Dancing with the dark angel

By all accounts David Foster Wallace was successful and admired, a writer of soaring talent. But on the twelfth day of September in 2008, he hung himself in his home.

Infinite Jest

One of David Foster Wallace's most acclaimed books, photo from goodwines Flickr photostream

To be honest, I was not a fan of Wallace’s writing. I found it precious and overly abstruse. For me Infinite Jest was impenetrable; The Broom of the System went right over my head.

Looking back, I think I was simply not ready for the narrative jazz of postmodernist fiction. On the other hand, I was captivated by his travel essays, on the rare occasions his work reached me on a ranch in rural British Columbia.

Recently I stumbled across a site that makes me want to go back and try again to understand the brilliant, troubled mind of David Foster Wallace. I feel a certain kinship with someone who wrote extensive notes in the books he read. [See Writing in the Margins.]

The books with David Foster Wallace’s margin notes are in a special collection at the Harry Ranson Center in the University of Texas at Austin. They must have been written by authors whose words wormed into Wallace’s psyche and insisted on a response. The notes scribbled across the end papers of the books make me want to understand the mind of the writer. I’m going to try reading him again.

Wallace was only 46 when he took his life. The young man in my building was 32. Carolyn Heilbrun was 77. All danced with the dark angel.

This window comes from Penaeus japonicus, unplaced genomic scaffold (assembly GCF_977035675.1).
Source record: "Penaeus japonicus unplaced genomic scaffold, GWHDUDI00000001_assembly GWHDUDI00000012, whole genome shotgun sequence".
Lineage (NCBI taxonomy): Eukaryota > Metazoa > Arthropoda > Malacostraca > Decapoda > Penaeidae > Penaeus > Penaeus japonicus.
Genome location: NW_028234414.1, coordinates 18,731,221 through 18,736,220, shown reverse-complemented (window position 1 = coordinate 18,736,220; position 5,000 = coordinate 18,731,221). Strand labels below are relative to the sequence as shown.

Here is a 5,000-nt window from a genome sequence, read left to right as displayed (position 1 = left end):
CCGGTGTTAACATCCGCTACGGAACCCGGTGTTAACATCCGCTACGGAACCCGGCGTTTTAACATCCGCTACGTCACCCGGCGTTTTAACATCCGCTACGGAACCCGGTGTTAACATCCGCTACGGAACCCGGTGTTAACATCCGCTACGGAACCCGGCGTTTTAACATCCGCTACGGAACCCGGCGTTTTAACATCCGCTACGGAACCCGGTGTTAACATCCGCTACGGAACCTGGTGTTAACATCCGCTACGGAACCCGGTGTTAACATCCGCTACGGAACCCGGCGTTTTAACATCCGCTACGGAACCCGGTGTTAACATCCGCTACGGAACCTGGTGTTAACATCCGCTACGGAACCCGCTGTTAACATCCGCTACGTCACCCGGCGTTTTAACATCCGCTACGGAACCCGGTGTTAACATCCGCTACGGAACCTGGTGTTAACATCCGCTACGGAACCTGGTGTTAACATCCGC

Most who dance with the dark angel take a few turns and then spin away, finding the courage to pick up the life they flirt with leaving. But for some, such as these three, the wild music of death is far more seductive.

I’m reminded of a story Jay O’Callahan tells of a man lying in a dark room, contemplating suicide. His life was in ruins. No spark of hope lit his soul.

He was half listening to the radio when Jay’s story of “The Herring Shed” was broadcast. There’s a scene in the story where a man lies shattered on a battlefield. He knows he’s dying, and then he catches site of one perfect blueberry. Its shape, its colour, its vibrant presence call him back to life.

For the radio listener lying alone in a darkened room, his soul shattered, that story was the blueberry, calling him back to life.

Maybe some blueberry could have pulled David Foster Wallace, Carolyn Heibrun and the young man in my building away from the dark angel. Nothing did, and they danced off the edge.

We may never know when someone is dancing with the dark angel. We can only do our best, knowing that some kindness offered, some word spoken may be the blueberry of life.

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